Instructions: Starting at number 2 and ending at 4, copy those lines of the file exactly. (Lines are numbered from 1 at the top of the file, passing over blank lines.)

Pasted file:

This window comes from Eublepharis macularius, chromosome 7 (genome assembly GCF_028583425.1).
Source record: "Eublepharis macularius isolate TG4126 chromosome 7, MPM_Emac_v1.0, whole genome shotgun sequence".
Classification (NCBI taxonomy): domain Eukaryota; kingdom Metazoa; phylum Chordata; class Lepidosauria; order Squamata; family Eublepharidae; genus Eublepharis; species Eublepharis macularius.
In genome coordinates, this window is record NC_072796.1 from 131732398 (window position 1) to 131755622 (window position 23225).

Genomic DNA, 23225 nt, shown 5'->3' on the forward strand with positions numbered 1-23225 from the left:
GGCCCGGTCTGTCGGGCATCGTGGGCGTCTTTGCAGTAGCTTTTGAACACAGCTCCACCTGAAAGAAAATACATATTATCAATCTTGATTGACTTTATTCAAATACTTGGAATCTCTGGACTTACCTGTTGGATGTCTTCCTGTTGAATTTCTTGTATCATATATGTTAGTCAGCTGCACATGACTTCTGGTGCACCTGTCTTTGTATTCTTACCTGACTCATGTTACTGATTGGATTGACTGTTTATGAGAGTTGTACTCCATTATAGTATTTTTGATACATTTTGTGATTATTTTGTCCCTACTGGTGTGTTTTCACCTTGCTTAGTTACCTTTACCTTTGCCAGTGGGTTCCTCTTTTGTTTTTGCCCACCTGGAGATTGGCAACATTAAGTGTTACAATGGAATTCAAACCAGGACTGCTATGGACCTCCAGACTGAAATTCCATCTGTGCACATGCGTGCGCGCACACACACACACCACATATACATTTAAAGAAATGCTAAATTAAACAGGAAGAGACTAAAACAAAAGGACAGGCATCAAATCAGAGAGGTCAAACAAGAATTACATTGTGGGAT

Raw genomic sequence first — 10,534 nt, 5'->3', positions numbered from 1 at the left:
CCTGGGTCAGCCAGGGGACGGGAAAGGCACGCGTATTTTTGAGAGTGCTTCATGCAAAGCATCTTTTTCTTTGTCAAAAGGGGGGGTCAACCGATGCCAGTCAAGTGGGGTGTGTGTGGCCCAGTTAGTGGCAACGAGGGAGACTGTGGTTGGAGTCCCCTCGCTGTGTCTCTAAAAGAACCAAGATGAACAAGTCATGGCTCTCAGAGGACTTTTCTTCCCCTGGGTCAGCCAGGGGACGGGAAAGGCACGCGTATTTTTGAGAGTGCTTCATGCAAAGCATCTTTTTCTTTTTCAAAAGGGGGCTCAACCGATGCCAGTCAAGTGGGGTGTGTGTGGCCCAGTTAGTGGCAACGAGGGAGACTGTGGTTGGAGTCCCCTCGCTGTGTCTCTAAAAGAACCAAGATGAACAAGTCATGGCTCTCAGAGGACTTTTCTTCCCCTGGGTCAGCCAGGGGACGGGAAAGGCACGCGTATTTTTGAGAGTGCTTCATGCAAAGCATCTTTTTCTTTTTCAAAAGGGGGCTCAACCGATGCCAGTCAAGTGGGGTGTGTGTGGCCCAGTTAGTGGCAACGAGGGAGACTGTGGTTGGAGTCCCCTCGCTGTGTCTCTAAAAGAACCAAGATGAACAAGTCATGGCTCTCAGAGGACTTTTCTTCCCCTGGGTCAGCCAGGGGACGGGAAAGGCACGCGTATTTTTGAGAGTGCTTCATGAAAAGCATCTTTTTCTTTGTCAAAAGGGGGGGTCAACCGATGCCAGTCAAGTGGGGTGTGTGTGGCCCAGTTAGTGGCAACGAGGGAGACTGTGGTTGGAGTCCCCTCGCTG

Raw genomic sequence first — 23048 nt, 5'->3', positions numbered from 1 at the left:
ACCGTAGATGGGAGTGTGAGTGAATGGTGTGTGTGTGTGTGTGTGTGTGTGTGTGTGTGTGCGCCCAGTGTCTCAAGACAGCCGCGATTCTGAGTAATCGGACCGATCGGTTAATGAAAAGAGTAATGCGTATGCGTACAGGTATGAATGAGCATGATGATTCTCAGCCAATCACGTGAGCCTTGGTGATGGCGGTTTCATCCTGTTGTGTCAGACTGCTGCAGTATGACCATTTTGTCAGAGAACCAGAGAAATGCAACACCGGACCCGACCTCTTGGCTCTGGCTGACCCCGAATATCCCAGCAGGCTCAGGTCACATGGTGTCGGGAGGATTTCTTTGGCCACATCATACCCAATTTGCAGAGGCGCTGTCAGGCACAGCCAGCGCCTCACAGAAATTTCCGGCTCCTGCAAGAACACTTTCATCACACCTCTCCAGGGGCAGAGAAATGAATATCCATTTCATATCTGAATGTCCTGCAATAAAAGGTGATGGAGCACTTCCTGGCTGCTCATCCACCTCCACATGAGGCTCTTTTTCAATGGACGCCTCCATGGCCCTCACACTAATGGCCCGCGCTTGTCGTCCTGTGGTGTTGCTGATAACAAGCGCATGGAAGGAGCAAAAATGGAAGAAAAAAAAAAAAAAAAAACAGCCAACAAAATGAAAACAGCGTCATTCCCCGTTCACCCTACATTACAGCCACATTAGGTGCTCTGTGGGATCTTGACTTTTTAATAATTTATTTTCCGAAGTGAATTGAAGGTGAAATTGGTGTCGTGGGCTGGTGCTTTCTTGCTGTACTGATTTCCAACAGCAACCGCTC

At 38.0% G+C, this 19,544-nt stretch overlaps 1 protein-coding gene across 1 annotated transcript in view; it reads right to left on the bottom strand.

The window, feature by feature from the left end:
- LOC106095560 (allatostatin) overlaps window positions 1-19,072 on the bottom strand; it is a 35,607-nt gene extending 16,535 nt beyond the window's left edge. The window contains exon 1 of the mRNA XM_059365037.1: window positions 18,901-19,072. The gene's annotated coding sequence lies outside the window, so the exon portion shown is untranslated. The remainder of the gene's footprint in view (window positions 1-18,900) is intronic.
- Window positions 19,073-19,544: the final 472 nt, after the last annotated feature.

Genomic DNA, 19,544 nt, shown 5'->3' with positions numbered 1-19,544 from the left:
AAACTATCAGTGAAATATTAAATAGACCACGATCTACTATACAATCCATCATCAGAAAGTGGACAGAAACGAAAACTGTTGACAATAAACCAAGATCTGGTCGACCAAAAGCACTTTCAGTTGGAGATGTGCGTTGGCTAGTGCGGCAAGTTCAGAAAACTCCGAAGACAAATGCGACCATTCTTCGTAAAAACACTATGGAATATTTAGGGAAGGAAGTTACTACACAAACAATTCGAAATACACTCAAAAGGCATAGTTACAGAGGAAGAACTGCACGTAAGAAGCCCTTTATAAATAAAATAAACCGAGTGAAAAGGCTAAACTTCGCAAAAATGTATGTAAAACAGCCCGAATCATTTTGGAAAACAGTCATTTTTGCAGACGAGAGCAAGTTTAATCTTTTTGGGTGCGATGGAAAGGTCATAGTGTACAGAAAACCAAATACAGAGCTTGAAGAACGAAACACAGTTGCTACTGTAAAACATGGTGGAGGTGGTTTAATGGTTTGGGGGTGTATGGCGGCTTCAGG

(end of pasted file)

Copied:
Source record: "Eublepharis macularius isolate TG4126 chromosome 7, MPM_Emac_v1.0, whole genome shotgun sequence".
Classification (NCBI taxonomy): domain Eukaryota; kingdom Metazoa; phylum Chordata; class Lepidosauria; order Squamata; family Eublepharidae; genus Eublepharis; species Eublepharis macularius.
In genome coordinates, this window is record NC_072796.1 from 131732398 (window position 1) to 131755622 (window position 23225).